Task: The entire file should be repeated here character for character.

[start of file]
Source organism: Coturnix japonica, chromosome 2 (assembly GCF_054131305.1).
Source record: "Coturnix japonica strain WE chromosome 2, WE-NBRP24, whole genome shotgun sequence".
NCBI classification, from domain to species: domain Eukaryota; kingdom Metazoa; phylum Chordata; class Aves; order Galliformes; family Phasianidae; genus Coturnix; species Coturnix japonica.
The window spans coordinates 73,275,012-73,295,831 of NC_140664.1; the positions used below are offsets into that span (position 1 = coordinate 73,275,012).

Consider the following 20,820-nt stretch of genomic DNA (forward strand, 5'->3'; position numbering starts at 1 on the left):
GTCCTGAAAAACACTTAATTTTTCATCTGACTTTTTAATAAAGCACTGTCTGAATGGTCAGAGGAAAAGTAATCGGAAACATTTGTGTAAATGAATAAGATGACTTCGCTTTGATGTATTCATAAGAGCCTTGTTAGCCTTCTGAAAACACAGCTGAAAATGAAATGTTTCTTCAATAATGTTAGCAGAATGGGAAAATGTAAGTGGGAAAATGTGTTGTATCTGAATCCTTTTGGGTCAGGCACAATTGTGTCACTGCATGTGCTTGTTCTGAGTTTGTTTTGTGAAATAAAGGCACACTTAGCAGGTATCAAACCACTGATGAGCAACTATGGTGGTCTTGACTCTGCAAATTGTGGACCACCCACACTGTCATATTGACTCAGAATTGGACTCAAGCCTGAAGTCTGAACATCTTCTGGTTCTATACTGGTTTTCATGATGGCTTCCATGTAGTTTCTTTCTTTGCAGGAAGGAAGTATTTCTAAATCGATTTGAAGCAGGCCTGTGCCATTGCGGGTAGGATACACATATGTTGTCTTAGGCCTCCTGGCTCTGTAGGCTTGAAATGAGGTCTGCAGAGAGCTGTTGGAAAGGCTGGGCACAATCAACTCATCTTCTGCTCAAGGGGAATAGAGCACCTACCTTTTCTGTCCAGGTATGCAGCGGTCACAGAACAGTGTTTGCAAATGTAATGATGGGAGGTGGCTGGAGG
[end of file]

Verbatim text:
Source organism: Coturnix japonica, chromosome 2 (assembly GCF_054131305.1).
Source record: "Coturnix japonica strain WE chromosome 2, WE-NBRP24, whole genome shotgun sequence".
NCBI classification, from domain to species: domain Eukaryota; kingdom Metazoa; phylum Chordata; class Aves; order Galliformes; family Phasianidae; genus Coturnix; species Coturnix japonica.
The window spans coordinates 73,275,012-73,295,831 of NC_140664.1; the positions used below are offsets into that span (position 1 = coordinate 73,275,012).

Consider the following 20,820-nt stretch of genomic DNA (forward strand, 5'->3'; position numbering starts at 1 on the left):
GTCCTGAAAAACACTTAATTTTTCATCTGACTTTTTAATAAAGCACTGTCTGAATGGTCAGAGGAAAAGTAATCGGAAACATTTGTGTAAATGAATAAGATGACTTCGCTTTGATGTATTCATAAGAGCCTTGTTAGCCTTCTGAAAACACAGCTGAAAATGAAATGTTTCTTCAATAATGTTAGCAGAATGGGAAAATGTAAGTGGGAAAATGTGTTGTATCTGAATCCTTTTGGGTCAGGCACAATTGTGTCACTGCATGTGCTTGTTCTGAGTTTGTTTTGTGAAATAAAGGCACACTTAGCAGGTATCAAACCACTGATGAGCAACTATGGTGGTCTTGACTCTGCAAATTGTGGACCACCCACACTGTCATATTGACTCAGAATTGGACTCAAGCCTGAAGTCTGAACATCTTCTGGTTCTATACTGGTTTTCATGATGGCTTCCATGTAGTTTCTTTCTTTGCAGGAAGGAAGTATTTCTAAATCGATTTGAAGCAGGCCTGTGCCATTGCGGGTAGGATACACATATGTTGTCTTAGGCCTCCTGGCTCTGTAGGCTTGAAATGAGGTCTGCAGAGAGCTGTTGGAAAGGCTGGGCACAATCAACTCATCTTCTGCTCAAGGGGAATAGAGCACCTACCTTTTCTGTCCAGGTATGCAGCGGTCACAGAACAGTGTTTGCAAATGTAATGATGGGAGGTGGCTGGAGG